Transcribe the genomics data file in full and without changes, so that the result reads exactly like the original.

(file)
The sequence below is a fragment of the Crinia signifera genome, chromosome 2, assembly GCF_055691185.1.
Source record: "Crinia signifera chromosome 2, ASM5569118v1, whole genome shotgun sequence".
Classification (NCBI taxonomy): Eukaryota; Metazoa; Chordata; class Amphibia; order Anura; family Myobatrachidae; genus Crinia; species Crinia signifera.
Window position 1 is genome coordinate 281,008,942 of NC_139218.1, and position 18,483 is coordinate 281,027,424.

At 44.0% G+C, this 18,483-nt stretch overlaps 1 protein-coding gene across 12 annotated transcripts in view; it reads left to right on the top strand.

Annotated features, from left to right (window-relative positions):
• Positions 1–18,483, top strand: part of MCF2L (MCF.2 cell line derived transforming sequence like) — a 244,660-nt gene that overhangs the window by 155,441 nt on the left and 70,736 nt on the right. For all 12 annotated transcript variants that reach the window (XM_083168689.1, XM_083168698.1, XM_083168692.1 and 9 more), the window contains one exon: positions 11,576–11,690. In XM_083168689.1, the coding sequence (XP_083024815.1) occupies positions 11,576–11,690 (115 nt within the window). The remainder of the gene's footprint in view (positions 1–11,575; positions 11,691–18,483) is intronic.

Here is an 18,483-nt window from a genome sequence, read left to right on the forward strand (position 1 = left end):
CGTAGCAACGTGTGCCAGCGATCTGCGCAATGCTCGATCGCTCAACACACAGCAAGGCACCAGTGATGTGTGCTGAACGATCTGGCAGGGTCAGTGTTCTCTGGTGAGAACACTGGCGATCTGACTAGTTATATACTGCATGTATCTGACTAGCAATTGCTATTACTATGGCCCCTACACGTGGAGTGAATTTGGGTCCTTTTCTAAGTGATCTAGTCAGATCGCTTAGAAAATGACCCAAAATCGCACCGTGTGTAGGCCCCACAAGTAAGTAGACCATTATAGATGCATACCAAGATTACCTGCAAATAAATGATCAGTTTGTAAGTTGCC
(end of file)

The sequence below is a fragment of the Crinia signifera genome, chromosome 2, assembly GCF_055691185.1.
Source record: "Crinia signifera chromosome 2, ASM5569118v1, whole genome shotgun sequence".
Classification (NCBI taxonomy): Eukaryota; Metazoa; Chordata; class Amphibia; order Anura; family Myobatrachidae; genus Crinia; species Crinia signifera.
Window position 1 is genome coordinate 281,008,942 of NC_139218.1, and position 18,483 is coordinate 281,027,424.

At 44.0% G+C, this 18,483-nt stretch overlaps 1 protein-coding gene across 12 annotated transcripts in view; it reads left to right on the top strand.

Annotated features, from left to right (window-relative positions):
• Positions 1–18,483, top strand: part of MCF2L (MCF.2 cell line derived transforming sequence like) — a 244,660-nt gene that overhangs the window by 155,441 nt on the left and 70,736 nt on the right. For all 12 annotated transcript variants that reach the window (XM_083168689.1, XM_083168698.1, XM_083168692.1 and 9 more), the window contains one exon: positions 11,576–11,690. In XM_083168689.1, the coding sequence (XP_083024815.1) occupies positions 11,576–11,690 (115 nt within the window). The remainder of the gene's footprint in view (positions 1–11,575; positions 11,691–18,483) is intronic.

Here is an 18,483-nt window from a genome sequence, read left to right on the forward strand (position 1 = left end):
CGTAGCAACGTGTGCCAGCGATCTGCGCAATGCTCGATCGCTCAACACACAGCAAGGCACCAGTGATGTGTGCTGAACGATCTGGCAGGGTCAGTGTTCTCTGGTGAGAACACTGGCGATCTGACTAGTTATATACTGCATGTATCTGACTAGCAATTGCTATTACTATGGCCCCTACACGTGGAGTGAATTTGGGTCCTTTTCTAAGTGATCTAGTCAGATCGCTTAGAAAATGACCCAAAATCGCACCGTGTGTAGGCCCCACAAGTAAGTAGACCATTATAGATGCATACCAAGATTACCTGCAAATAAATGATCAGTTTGTAAGTTGCC